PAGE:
Now that is a good question. The answer is not exactly black and white but I hope to give you something to think about. Let’s break it down into a couple of scenarios.
First, let’s look at the stock market. If we just use the S&P 500 Index to keep it simple we can see a couple of trends. Looking short term the Index from 1999 to 2004 actually decreased 6% but if you look longer term from 1980 to 2004 the Index increased over 1000%.
Second, let’s look at the purchase of your home you live in. Technically this is not an investment if you define it as something that creates income. Robert Kiyosaki (author of Rich Dad, Poor Dad) says that you have to look at your assets and liabilities. If you lose your job does the thing you are looking at “feed you” or “eat you”? The house you live in would “eat you”. There is a payment, taxes, insurance and upkeep but it also appreciates so in that regard it does act like an investment. You also get the benefit of living in it and that is a real advantage. Just looking at it as an appreciating asset the value of the property from 1999 to 2004 increased in value 56% and from 1980 to 2004 it increased 247%.
Not bad if you just take the approach of appreciation or increased value. There is one thing to consider though. The idea of leverage is critical to determining true earnings. Leverage is the ability to purchase the investment by borrowing money. In the stock market that is not possible. If you want to buy $100,000 of stocks it costs you $100,000 plus your brokerage fees. The real estate on the other hand can be had for much less. Let’s say that same $100,000 investment can be had for a 10% down payment so you put in $10,000 plus the loan costs. In the comparison your $10,000 has the appreciation of the $100,000 investment so it produces at 10 times the initial investment so even in the long term your original investment of $10,000 increased at a rate of 2,470% and out produced the stock investment by about 2 ½ times.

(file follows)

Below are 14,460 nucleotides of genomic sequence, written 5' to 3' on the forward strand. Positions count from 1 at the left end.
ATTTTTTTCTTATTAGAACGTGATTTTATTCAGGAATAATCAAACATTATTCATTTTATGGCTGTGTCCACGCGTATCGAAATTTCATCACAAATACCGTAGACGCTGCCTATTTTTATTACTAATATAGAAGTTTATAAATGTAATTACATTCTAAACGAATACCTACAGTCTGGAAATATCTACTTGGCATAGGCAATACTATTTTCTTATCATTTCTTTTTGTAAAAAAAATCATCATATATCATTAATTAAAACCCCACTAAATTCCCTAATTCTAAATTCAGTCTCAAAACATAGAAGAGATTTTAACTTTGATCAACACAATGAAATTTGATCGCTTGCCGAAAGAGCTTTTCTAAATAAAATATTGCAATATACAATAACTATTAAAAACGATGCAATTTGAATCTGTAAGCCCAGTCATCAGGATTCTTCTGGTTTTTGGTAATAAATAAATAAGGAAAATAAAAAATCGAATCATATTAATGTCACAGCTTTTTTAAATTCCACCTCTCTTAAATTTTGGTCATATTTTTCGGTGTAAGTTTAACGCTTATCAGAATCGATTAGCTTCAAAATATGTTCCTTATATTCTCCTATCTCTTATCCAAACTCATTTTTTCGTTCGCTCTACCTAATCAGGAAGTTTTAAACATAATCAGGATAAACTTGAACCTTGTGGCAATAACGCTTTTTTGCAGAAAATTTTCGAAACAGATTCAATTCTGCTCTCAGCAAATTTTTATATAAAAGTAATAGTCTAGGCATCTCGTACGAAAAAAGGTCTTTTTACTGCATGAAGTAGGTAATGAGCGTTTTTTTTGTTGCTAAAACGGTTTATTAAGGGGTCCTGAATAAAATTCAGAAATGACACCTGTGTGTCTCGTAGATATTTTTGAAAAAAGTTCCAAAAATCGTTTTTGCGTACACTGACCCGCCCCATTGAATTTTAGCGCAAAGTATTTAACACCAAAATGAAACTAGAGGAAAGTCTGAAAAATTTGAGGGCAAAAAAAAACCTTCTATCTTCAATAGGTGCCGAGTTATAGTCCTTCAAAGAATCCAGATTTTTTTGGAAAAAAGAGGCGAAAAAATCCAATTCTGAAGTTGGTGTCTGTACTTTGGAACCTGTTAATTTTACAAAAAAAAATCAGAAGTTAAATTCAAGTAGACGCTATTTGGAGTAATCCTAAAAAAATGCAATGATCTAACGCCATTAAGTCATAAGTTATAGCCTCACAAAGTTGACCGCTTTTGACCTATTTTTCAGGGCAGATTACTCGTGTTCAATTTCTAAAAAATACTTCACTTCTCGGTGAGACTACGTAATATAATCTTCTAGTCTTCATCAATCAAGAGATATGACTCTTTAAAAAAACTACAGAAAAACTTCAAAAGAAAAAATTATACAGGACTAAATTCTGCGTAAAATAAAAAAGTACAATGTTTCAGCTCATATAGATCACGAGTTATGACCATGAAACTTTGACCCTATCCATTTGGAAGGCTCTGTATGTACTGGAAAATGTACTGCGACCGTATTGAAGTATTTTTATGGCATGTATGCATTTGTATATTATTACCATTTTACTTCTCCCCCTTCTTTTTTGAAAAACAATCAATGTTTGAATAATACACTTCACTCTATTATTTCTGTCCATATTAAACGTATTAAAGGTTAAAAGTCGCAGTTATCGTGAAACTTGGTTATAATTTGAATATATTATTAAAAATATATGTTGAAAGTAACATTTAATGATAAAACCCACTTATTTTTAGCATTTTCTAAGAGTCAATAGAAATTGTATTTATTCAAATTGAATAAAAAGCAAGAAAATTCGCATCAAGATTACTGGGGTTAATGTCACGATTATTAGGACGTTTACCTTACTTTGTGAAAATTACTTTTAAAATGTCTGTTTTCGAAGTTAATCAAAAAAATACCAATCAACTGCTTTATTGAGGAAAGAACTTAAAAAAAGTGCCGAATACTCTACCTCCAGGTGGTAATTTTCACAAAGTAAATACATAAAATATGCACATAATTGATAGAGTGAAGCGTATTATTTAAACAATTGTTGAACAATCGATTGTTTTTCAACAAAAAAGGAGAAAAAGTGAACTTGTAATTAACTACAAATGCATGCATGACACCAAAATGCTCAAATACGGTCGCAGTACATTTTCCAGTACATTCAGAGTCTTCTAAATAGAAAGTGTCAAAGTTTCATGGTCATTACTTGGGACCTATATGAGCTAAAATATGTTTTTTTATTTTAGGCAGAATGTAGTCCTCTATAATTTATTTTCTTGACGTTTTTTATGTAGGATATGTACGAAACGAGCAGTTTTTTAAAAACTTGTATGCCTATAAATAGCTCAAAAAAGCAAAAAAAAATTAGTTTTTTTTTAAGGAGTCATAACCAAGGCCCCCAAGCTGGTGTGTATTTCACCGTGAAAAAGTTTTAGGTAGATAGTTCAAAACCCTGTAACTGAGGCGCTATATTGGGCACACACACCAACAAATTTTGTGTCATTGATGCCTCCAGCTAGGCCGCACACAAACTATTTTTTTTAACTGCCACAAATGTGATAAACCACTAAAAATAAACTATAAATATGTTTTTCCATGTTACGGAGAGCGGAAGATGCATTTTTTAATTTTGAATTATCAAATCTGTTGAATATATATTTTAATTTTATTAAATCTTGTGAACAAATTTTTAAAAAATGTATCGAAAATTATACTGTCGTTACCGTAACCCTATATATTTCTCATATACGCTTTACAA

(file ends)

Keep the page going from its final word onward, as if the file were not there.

The other factor you have to consider is risk. It is possible for the stock investment to decline as it did from 1999 to 2004 and could reduce in value significantly. If you are invested in an Index fund the likelihood of a major adjustment is smaller but still possible. We have all seen that in our 401k funds and other investments. If you are invested in individual stocks then you could see everything disappear. In the case of the house over the last 50 years values have steadily increased and while there is much talk about a decline in the market the truth is that in our area we are still seeing an annual appreciation and expect to see that continue since we have not had the huge run ups in sales price that was seen in other more volatile markets.
I will address the possibility of investing in real estate as an asset (something that will feed you) in a later article so check back but the real value in real estate is its intrinsic value. It does not disappear and become worthless over night and by leveraging the investment with responsible borrowing you can see a huge return, much greater than the stock market.
You can find more on this at my blog at www.realestate.HomeShowGA.com if you are interested. Keep in mind this is not to be considered investment advice but is an example of the type of value real estate has. Consult your financial advisor before putting your money on the table.
- The year ahead – do you want to know what is going to happen??
- Asset or Liability?